Emma Hamilton, born Amy Lyon in 1765, worked as a maid and then as a model and dancer until, at fifteen, she was hired by Sir Harry Fetherstonhaugh and became his mistress, conceiving a child that was removed from her care as soon as she was born. She changed her name to Emma Hart at the request of Charles Greville, her new lover, who introduced her to painter George Romney. The artist became fascinated with his new muse, whose portraits made Emma a well-known personality of Bristish society.
In 1783, Greville sent Emma to Naples to become Sir William Hamilton’s mistress and, in 1891, wife. There, she became famous for her “Attitudes”, performances during which she posed as classical figures. In 1893 she met Nelson and, when he returned to Naples five years later, began a long affair with him, bearing two daughters, the youngest of which died soon after birth. After Hamilton’s and Nelson’s deaths, Emma fell into debt and, after a year and prison, escaped to France, where she died in 1815.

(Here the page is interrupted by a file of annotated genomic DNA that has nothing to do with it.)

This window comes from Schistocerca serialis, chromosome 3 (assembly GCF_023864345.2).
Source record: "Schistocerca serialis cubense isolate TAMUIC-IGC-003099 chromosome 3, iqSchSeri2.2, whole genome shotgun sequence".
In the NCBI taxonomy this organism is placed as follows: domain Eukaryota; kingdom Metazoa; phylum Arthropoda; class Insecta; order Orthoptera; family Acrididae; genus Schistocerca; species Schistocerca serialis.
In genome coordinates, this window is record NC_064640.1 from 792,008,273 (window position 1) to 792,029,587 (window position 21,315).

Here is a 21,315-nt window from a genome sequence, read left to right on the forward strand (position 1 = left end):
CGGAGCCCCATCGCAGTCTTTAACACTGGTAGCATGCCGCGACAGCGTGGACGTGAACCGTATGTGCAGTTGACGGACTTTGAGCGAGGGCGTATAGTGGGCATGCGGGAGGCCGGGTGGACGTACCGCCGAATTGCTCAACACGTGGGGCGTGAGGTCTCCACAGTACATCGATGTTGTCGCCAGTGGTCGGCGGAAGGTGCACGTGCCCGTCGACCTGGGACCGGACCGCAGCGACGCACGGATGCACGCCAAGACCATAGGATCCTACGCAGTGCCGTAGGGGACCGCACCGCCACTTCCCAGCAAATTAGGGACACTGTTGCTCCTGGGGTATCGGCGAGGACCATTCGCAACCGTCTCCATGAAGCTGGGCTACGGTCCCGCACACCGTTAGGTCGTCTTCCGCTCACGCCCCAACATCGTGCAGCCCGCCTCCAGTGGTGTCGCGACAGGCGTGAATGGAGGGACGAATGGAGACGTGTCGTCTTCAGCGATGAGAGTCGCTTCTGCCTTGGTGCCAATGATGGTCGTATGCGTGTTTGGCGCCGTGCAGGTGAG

William Hamilton was a nobleman and diplomat born in 1730. After a quick military career, in 1764 he became ambassador at the court of Naples, a role he would maintain until 1800. He developed an interest in art and antiquities, as well as volcanoes and earthquakes. In 1782 his first wife died and in 1791 he married Emma Hart, a young English woman met through his nephew, her lover Charles Greville. When events in Naples became more turbulent due to France declaring war on Britan, the couple fled to Palermo, Sicily, following the court. In 1800, Hamilton retired and returned to Britain, until his death in 1803.
Bringing Fonthill Abbey
Back to life
The Fonthill VR project originated as we came across the intriguing story of Lord Beckford and its architectural endeavors. As we investigated Fonthill Abbey and its creator, a story begun to take shape, a tale of exile, isolation and madness.